Gravity Inc., a Santa Monica startup that offers a content personalization service for news sites, last month was acquired by New York’s AOL Inc. for $90 million in cash.
Connecting Gravity’s technology with a massive online publisher such as AOL, which owns a large portfolio of sites including Huffington Post and TechCrunch, sheds light on how news will look in the near future.
Gravity sells a technology that recommends articles based on what it concludes would most appeal to an individual reader. It can both track a person’s browsing habits as well as parse an article’s content to build a map of overlapping interests; the combined profiles are used to create a so-called interest graph.
In effect, what Gravity creates is a version of the Internet that’s tailor-made to your tastes.
As Gravity co-founder and Chief Executive Amit Kapur explained, this acquisition was the ideal meeting of AOL’s needs with his company’s ambitions. That includes getting access to the trove of AOL’s owned sites.
“There’s a network effect that results from a broader diet of content,” Kapur said. “The quality of our interest graph improves the more websites we’re on and the bigger our network gets.”
At its core, Gravity’s technology is a digital profiler. The concept is not too different from ad tech, in which banner ads are targeted at people deemed to be the best fit.
What makes Gravity and its competitors, including New York’s Outbrain and Taboola, different than traditional ad tech is an added layer of artificial intelligence.
“Historically, targeting has put people into large buckets. A group of 1 million people are grouped into an advertisement for one car,” Kapur said. “Our audience segments are buckets of one.”
To reach that level of precision, this technology has to map out the focus of an article and then trace an outwardly spiraling web of related topics. For example, a basic reading of an article about surf spots in Hawaii would be referred to anyone who’s recently shopped for surfboards on Amazon.com. But a more complex analytical spider web would also catch people who have shown interest in waterskiing, snowboarding or even are from California.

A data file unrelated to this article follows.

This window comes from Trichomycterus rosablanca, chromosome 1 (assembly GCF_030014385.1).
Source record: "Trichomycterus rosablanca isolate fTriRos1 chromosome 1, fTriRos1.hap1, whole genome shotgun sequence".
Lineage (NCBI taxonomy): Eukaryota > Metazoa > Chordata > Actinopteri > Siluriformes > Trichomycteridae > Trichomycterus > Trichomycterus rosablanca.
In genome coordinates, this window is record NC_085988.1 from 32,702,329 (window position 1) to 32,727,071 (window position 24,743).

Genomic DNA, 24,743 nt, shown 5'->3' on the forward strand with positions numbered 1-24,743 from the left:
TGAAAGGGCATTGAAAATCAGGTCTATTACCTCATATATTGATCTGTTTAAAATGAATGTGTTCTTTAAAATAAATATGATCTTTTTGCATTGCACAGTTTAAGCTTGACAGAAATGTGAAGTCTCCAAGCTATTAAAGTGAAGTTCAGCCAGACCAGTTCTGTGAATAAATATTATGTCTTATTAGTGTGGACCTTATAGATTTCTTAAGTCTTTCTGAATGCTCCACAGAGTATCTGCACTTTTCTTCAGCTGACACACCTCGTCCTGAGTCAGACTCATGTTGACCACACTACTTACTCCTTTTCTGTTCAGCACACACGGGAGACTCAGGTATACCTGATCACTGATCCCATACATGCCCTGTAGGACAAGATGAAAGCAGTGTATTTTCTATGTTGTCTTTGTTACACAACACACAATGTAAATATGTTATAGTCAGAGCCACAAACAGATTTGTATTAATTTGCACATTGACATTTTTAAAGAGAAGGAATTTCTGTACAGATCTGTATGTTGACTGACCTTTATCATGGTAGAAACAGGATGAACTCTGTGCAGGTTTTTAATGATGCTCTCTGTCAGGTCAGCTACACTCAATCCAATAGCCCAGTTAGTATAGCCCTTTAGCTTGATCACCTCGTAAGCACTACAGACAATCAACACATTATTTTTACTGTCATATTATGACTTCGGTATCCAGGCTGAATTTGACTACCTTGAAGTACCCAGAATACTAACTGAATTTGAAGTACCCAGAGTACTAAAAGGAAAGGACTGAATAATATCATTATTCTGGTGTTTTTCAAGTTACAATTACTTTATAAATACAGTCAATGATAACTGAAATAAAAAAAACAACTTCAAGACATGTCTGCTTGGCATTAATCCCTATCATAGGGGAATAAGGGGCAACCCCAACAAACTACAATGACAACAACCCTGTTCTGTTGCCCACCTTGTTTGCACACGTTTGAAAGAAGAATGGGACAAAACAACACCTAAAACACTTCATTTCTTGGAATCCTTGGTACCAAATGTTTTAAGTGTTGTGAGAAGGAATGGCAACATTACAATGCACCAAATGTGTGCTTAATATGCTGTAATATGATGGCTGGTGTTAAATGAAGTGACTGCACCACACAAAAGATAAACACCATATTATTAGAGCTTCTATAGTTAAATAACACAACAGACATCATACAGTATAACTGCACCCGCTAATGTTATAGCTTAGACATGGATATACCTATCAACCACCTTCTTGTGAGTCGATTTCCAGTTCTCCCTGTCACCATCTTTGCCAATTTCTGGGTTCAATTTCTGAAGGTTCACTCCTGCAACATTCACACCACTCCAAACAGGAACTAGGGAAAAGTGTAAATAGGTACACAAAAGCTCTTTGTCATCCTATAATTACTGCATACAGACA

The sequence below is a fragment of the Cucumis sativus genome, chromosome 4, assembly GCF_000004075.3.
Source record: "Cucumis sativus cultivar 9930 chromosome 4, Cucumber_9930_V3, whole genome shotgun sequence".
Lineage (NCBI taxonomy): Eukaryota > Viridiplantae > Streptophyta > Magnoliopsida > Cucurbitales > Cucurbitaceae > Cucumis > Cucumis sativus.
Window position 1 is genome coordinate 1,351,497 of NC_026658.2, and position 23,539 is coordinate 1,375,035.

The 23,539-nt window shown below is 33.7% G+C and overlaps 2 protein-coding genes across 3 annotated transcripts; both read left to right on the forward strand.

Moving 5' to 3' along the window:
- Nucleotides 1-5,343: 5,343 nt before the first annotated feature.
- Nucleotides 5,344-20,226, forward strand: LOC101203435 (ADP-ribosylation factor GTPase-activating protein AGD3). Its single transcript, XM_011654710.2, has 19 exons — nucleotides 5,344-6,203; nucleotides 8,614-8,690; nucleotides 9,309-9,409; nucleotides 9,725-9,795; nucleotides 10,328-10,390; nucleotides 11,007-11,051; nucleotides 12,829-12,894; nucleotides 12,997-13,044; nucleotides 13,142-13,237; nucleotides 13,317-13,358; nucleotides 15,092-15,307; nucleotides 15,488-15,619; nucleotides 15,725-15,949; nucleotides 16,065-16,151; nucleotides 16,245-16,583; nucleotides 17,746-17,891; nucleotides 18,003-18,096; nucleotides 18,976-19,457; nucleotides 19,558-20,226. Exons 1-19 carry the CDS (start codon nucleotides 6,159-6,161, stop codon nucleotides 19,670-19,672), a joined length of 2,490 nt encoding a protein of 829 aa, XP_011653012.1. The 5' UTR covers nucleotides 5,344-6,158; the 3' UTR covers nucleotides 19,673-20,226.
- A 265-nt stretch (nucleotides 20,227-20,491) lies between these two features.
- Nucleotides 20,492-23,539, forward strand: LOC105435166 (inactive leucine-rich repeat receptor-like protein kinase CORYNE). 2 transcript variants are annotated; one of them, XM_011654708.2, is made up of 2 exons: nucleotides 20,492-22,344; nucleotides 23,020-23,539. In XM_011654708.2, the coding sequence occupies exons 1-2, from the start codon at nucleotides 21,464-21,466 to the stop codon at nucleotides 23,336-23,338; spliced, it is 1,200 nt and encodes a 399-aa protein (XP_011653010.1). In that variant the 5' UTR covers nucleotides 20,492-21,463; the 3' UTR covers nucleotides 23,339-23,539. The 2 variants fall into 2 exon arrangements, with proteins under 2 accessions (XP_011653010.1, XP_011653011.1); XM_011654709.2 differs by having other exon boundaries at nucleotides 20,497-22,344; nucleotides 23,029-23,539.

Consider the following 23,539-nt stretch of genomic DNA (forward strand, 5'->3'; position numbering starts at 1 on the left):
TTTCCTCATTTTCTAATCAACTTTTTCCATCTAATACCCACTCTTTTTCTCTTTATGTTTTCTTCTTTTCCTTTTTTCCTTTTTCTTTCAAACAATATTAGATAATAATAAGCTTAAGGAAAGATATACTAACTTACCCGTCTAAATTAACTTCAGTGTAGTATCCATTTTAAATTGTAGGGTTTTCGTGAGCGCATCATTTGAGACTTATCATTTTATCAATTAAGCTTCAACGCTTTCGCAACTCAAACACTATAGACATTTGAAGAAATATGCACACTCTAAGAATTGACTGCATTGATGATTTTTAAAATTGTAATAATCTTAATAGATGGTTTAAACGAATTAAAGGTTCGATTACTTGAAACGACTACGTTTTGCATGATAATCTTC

“It’s comes down to the ability to create the same abstractions the human mind would,” Kapur said. “We’re finally at a point where we can do this kind of analysis at scale.”
Kapur, former chief operating officer at MySpace Inc., co-founded the company in 2009 along with several other former executives from the social network. It has since raised $20 million in funding in Series A and B rounds, with investments from Redpoint Ventures, August Capital and Santa Monica firm Upfront Ventures. The exit was first announced on the tech site Recode in an interview with AOL Chief Executive Tim Armstrong.
Over time, Gravity has partnered with a number of publishers including Conde Nast, Walt Disney Co. and Yahoo Inc. (Sources said that at the time of the acquisition, Gravity had also been in talks with Yahoo.)
The company makes money by interspersing sponsored content – otherwise known as native advertising – into the story recommendations. In 2013, Gravity announced it tripled revenue over the previous year, although executives would not disclose specific figures.
As part of the arrangement with AOL, Gravity will be allowed to continue its partnership with outside publishers, and Gravity’s team of about 40 employees will remain in the Santa Monica; New York; and Fort Collins, Colo., offices.
Brian Fitzgerald, the president of Culver City online publisher Evolve Media, sees the acquisition as a way for AOL to get into the personalization game without paying top dollar for Gravity’s larger competitors.
“For AOL, this was a smart, strategic acquisition,” Fitzgerald said. “They couldn’t have afforded the other guys so I think they went for the smaller guy thinking we’ll use this across our network.”
While tracking technology has always triggered privacy concerns, there are editorial worries as well. Some have complained that keeping all content targeted strictly to people’s tastes would be limiting.
Kapur conceded there is a possibility of “niching out” broad content, where an overly curated layout creates a blinkered readership. But that would be personalization done wrong.
“What we do is combination of stories they have high personal interest in and stories that are generally trending,” he said. “We attach editorial weighting and rank some things more highly than the others.”
The biggest knock against this type of Web personalization could simply be that the technology just isn’t good enough. Unlike ad networks, which can span many different sites, publishers are comparatively small. Even with the advantage ad tech has with data collection, they only occasionally hit their marks.
“I don’t think content is even going to get to that level,” Fitzgerald said.
Kapur remains more sanguine.
“There’s an explosion of content happening across the Internet and sifting through the haystack for needles is overwhelming,” he said. “Instead of you having to find the best content on a site, soon the site will search for you.”
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